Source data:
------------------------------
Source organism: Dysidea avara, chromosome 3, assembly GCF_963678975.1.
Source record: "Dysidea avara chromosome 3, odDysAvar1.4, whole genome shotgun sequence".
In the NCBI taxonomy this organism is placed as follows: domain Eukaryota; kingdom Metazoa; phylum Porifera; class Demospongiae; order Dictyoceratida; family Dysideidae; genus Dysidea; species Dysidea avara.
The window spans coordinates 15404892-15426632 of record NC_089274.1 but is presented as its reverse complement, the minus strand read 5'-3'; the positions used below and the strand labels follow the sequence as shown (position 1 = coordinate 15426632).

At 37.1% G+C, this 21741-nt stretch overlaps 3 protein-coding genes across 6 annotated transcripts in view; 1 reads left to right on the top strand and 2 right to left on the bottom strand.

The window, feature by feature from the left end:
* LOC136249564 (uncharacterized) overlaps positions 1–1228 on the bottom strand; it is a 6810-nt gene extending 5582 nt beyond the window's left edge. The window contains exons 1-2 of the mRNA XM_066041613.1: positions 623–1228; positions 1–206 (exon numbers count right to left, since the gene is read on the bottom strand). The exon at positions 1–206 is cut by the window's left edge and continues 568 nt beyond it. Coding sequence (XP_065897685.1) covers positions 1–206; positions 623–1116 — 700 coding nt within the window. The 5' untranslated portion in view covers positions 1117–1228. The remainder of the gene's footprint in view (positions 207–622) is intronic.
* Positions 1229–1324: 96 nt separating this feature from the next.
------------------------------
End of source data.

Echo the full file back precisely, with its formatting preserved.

Source organism: Dysidea avara, chromosome 3, assembly GCF_963678975.1.
Source record: "Dysidea avara chromosome 3, odDysAvar1.4, whole genome shotgun sequence".
In the NCBI taxonomy this organism is placed as follows: domain Eukaryota; kingdom Metazoa; phylum Porifera; class Demospongiae; order Dictyoceratida; family Dysideidae; genus Dysidea; species Dysidea avara.
The window spans coordinates 15404892-15426632 of record NC_089274.1 but is presented as its reverse complement, the minus strand read 5'-3'; the positions used below and the strand labels follow the sequence as shown (position 1 = coordinate 15426632).

At 37.1% G+C, this 21741-nt stretch overlaps 3 protein-coding genes across 6 annotated transcripts in view; 1 reads left to right on the top strand and 2 right to left on the bottom strand.

The window, feature by feature from the left end:
* LOC136249564 (uncharacterized) overlaps positions 1–1228 on the bottom strand; it is a 6810-nt gene extending 5582 nt beyond the window's left edge. The window contains exons 1-2 of the mRNA XM_066041613.1: positions 623–1228; positions 1–206 (exon numbers count right to left, since the gene is read on the bottom strand). The exon at positions 1–206 is cut by the window's left edge and continues 568 nt beyond it. Coding sequence (XP_065897685.1) covers positions 1–206; positions 623–1116 — 700 coding nt within the window. The 5' untranslated portion in view covers positions 1117–1228. The remainder of the gene's footprint in view (positions 207–622) is intronic.
* Positions 1229–1324: 96 nt separating this feature from the next.